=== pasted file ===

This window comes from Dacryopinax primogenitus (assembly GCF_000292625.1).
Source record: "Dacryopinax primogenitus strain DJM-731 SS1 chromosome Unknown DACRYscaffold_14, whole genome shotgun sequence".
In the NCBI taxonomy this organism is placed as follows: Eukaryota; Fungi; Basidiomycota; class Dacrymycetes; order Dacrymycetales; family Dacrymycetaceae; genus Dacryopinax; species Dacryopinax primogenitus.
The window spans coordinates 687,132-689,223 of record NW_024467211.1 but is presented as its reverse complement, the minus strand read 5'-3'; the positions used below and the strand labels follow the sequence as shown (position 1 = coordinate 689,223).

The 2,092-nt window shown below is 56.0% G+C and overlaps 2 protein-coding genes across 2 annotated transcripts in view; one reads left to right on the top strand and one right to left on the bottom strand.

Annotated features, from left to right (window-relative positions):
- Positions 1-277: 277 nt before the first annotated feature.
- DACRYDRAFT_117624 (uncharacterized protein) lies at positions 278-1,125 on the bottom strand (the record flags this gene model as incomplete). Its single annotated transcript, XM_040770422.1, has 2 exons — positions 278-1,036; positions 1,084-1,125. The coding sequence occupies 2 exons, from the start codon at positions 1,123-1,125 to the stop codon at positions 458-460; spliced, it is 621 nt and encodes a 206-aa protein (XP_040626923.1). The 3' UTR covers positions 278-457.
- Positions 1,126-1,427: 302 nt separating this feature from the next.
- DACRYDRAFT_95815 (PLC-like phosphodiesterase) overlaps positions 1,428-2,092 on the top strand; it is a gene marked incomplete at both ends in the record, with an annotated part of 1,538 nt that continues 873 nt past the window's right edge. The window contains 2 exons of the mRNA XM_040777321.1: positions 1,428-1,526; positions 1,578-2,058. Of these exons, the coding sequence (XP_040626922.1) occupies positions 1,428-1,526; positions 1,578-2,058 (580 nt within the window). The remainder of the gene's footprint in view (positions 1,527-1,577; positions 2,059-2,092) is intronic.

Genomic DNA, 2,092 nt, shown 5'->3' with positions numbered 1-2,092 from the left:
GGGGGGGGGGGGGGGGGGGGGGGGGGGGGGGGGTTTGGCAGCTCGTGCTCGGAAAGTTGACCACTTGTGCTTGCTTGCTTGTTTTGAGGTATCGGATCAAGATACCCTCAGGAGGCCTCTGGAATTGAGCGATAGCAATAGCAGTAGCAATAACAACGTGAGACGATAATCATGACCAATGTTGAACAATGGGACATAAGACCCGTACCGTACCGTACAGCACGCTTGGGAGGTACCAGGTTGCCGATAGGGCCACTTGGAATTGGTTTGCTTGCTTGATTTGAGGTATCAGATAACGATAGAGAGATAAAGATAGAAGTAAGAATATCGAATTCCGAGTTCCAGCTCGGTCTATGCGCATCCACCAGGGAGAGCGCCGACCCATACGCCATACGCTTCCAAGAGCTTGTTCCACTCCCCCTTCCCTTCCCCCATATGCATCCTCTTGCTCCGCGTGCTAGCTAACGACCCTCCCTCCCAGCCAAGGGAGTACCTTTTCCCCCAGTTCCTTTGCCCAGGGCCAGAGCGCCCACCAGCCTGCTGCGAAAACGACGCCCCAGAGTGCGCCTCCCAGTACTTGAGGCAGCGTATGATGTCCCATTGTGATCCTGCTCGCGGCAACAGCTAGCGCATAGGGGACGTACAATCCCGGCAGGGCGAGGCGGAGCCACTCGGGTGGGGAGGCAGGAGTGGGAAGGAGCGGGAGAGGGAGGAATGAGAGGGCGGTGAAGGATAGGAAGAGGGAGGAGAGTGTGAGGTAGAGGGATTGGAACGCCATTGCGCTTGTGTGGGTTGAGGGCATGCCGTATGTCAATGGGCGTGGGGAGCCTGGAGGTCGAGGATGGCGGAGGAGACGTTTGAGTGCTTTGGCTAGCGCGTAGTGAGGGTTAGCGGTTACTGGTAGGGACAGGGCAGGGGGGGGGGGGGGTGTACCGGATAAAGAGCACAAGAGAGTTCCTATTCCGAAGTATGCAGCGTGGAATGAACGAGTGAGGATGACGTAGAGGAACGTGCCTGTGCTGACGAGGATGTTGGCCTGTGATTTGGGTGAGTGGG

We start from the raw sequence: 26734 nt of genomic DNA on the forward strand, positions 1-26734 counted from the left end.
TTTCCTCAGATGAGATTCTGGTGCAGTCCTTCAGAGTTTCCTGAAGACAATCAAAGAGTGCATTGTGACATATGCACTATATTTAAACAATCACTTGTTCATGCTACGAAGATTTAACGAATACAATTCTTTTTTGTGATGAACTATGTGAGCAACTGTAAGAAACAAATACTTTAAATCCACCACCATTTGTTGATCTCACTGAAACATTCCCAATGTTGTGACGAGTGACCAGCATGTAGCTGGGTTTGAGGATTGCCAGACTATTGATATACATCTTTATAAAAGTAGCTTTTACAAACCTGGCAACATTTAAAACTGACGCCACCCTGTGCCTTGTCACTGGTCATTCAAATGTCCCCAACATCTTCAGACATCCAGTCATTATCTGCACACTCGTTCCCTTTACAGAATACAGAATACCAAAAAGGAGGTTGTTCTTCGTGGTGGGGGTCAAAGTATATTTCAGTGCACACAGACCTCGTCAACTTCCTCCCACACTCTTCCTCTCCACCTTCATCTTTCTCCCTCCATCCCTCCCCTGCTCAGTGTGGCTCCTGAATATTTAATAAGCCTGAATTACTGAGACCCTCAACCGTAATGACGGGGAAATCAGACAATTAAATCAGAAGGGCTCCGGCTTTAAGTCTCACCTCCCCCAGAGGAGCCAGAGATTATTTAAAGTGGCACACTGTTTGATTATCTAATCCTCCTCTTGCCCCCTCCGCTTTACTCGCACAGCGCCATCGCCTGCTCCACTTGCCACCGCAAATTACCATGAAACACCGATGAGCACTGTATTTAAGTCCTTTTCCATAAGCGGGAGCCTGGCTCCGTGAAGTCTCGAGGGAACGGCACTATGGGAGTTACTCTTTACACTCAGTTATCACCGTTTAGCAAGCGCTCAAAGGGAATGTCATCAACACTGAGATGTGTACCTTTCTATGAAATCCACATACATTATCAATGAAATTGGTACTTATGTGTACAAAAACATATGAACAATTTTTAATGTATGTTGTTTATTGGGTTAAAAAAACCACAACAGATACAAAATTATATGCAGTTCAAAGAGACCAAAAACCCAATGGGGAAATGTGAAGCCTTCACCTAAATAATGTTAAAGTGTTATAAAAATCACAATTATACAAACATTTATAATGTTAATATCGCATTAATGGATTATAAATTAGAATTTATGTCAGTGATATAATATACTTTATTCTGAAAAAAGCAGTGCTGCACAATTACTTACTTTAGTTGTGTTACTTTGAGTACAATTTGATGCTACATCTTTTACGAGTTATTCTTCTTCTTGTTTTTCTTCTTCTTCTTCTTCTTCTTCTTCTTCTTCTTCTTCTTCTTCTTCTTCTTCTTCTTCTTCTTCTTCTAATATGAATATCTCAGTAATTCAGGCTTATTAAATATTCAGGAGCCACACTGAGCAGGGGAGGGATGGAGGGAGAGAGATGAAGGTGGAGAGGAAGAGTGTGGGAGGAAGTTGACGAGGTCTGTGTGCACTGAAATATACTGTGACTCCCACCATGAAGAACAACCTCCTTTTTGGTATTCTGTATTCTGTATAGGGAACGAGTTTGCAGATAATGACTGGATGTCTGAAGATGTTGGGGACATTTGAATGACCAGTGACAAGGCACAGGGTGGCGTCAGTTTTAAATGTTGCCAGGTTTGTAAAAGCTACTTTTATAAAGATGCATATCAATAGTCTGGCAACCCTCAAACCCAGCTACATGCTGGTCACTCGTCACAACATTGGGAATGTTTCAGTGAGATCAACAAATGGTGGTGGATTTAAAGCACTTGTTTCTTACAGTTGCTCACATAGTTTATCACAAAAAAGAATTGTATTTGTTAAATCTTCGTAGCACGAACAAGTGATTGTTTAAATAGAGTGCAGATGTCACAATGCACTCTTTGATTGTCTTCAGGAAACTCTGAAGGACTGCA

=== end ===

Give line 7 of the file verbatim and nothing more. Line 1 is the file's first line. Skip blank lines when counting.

- Positions 1-277: 277 nt before the first annotated feature.